Foreign investment in Australia’s residential property market has plummeted by almost two-thirds as tighter regulations start both here and abroad start to bite. The Foreign Investment Review Board (FIRB) annual report found both the number and value of residential applications dropped significantly through 2016.
On FIRB figures, the value of residential property approvals in 2016-17 was $25 million, down from $72 million the year before.
The number of residential approvals over the same period fell 67 per cent to 13,198 last year.
“The reduction in approvals reflects investor reaction to the introduction of FIRB application fees in 2015, which has changed investor behaviour by encouraging applications only for properties they intend to acquire,” the FIRB report said.
“Investors now have an incentive to apply only when they have a high certainty of purchasing.”
The FIRB report also pointed to a more intensive compliance regime being put in place with the Australian Taxation Office reporting residential real estate breaches had more than doubled from 260 (in 2015-16) to 549 last year.
Chinese investors dominate
Chinese investors are still the most active off-shore players across the real estate market, outlaying $1 in every $4 spent by foreign interests in residential and commercial property.
China’s property investments while down around 50 per cent over the year, still topped $15 billion in 2016-17, followed by Canada with $7.2 billion and the US with $6.8 billion.
“These half years [second half of 2016 and first half of 2017] were like night and day in terms of Chinese investment,” said Carrie Law, director of Chinese real estate website Juwai.
“In the second half of 2016, Chinese investment were investing in Australian real estate at an almost irrational pace … it was like money falling from heaven for vendors and developers,” she said.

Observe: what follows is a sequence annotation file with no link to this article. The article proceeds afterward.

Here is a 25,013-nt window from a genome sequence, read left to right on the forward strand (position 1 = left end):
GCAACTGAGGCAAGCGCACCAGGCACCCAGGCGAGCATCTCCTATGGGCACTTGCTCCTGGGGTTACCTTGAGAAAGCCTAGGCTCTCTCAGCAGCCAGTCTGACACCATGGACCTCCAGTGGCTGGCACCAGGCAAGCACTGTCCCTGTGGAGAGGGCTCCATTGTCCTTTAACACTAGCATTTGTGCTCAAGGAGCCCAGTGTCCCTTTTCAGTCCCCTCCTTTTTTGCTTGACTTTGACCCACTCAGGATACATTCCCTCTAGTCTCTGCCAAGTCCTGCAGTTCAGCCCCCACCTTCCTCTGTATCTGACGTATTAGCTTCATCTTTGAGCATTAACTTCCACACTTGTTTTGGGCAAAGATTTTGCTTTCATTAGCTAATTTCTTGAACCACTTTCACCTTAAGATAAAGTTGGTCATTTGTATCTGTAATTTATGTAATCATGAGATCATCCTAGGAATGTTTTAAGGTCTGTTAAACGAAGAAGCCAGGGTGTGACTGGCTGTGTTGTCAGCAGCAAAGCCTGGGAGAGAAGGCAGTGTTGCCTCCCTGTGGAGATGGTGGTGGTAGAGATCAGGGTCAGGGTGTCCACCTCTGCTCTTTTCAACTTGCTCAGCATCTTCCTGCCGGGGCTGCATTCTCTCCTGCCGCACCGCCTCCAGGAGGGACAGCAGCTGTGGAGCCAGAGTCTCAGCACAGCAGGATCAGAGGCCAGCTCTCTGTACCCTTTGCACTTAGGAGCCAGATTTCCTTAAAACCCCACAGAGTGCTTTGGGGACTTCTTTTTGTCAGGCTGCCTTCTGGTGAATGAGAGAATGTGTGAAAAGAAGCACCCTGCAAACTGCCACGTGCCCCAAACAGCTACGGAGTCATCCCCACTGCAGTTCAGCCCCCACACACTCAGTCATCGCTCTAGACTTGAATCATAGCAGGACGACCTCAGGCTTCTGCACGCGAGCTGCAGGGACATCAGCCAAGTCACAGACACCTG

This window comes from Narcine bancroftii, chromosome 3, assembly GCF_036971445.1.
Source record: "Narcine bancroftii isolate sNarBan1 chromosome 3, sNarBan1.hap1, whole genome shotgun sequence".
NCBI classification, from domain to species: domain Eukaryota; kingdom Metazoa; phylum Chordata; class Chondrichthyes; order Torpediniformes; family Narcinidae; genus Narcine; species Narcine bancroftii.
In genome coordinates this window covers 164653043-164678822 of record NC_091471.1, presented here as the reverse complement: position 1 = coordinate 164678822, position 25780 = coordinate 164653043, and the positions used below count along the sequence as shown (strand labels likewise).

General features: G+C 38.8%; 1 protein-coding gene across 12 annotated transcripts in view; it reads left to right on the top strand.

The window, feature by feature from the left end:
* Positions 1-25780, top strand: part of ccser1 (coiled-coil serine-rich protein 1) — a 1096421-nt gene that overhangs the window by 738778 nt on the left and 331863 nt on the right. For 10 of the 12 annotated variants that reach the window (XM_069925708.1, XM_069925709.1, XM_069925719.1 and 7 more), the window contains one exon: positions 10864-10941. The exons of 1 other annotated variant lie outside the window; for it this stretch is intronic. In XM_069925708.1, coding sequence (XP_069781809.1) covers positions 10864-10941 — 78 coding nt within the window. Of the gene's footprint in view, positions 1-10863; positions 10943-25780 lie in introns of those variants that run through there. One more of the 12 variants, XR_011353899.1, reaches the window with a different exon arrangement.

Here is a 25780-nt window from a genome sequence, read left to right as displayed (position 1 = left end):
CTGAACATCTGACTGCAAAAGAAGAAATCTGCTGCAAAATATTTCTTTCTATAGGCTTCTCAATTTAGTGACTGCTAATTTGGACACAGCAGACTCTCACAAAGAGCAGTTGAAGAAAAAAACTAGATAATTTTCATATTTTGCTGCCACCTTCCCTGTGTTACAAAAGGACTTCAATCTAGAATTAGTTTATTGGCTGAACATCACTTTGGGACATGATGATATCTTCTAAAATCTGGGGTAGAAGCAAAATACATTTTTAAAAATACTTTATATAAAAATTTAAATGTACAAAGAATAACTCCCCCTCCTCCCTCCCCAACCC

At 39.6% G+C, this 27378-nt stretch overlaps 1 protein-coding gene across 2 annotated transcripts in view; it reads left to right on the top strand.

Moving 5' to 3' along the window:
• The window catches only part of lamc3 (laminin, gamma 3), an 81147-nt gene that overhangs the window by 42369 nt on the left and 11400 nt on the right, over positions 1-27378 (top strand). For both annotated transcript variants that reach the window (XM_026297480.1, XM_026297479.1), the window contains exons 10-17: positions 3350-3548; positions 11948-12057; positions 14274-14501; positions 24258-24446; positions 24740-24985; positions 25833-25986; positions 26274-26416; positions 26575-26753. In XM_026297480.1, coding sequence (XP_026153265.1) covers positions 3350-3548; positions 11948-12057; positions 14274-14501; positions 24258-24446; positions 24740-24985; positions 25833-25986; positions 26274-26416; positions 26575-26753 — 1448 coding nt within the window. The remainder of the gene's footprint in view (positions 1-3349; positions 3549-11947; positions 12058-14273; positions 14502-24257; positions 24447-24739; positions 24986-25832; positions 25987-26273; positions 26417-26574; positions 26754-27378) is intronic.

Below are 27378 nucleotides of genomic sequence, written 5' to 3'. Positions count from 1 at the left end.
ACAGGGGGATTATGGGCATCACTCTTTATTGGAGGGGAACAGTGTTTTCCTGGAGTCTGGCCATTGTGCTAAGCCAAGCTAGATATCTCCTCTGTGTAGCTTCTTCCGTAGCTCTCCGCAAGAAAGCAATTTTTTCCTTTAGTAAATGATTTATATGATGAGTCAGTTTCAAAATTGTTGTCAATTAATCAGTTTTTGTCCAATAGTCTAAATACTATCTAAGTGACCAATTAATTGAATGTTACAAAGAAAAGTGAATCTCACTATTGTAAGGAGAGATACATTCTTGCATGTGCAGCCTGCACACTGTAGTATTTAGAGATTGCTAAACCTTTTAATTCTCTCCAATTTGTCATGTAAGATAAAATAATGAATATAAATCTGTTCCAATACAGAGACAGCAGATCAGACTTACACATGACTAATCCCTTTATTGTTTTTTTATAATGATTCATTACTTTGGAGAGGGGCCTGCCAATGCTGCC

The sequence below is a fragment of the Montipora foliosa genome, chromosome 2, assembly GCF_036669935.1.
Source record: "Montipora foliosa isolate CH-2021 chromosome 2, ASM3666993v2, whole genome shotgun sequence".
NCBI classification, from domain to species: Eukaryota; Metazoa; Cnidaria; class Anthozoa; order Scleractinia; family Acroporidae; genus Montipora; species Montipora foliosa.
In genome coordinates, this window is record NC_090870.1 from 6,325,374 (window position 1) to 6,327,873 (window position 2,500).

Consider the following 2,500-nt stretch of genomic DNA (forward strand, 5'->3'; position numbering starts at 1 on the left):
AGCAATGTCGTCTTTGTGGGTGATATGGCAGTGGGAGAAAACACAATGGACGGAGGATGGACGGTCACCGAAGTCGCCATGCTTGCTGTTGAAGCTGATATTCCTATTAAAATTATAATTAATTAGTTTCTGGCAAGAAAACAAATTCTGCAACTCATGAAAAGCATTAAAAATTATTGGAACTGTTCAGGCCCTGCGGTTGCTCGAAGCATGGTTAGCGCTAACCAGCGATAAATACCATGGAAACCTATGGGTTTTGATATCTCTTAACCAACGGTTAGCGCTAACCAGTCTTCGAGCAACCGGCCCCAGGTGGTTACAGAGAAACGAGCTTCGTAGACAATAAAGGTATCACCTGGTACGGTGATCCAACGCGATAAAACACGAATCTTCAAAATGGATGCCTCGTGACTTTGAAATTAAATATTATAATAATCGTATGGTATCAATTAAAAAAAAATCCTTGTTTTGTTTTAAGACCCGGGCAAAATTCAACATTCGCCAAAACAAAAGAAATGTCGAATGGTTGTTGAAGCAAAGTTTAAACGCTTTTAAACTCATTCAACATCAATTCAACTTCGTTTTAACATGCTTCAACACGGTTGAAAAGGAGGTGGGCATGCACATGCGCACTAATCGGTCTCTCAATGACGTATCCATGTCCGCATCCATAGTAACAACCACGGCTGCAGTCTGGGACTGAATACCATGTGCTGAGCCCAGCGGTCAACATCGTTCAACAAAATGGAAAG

“In early 2017, capital controls, financing restrictions, and foreign buyer taxes reduced Chinese investment to more reasonable levels.”
Ms Law said Chinese investment in property now appeared to be running at more sustainable levels.
“Chinese buying enquiries for Australian property in March were 5.7 per cent higher than the month before and in April they were 22.3 per cent higher.”
Applications down, direct investment up
Foreign investment applications across the board were softer over the year with the number of investment applications down 65 per cent 14,357, while the value of applications fell 22 per cent from $248 billion to $192 billion.
FIRB rejected three applications during the 2016-17 financial year, including the $10 billion sale of the big power distributor Ausgrid to Chinese interests.
However, foreign direct investment (FDI) — defined as foreign ownership of 10 per cent or more of a business — continues to rise.
FDI has risen every year since 2009, hitting $796 billion in 2016, an 8.5 per cent increase on the year before.
“FDI, which usually takes the form of equity or reinvested earnings, has averaged around 25 per cent of total foreign investment over recent years,” FIRB said.
Foreign ownership of farm land falls
FIRB also noted lowering the threshold of screening provisions for buying agricultural land from $252 million to $15 million meant there was a sharp increase for agricultural land applications it assessed.
Approvals were granted for about $7 billion worth of investments in agriculture, forestry and fishing last year, with China again being the biggest investors ($2.2 billion) followed by Canada ($1.5 billion) and the US ($0.9 billion).
However, there was a slight decrease in the percentage of agricultural land owned by foreign interests from 14.1 per cent in 2016 to 13.6 per cent at June 30, 2017.
The United Kingdom remains the largest foreign agricultural land holder (2.6 per cent), followed by China (2.5 per cent) and the US (0.7 per cent).
Article by Stephen Letts abc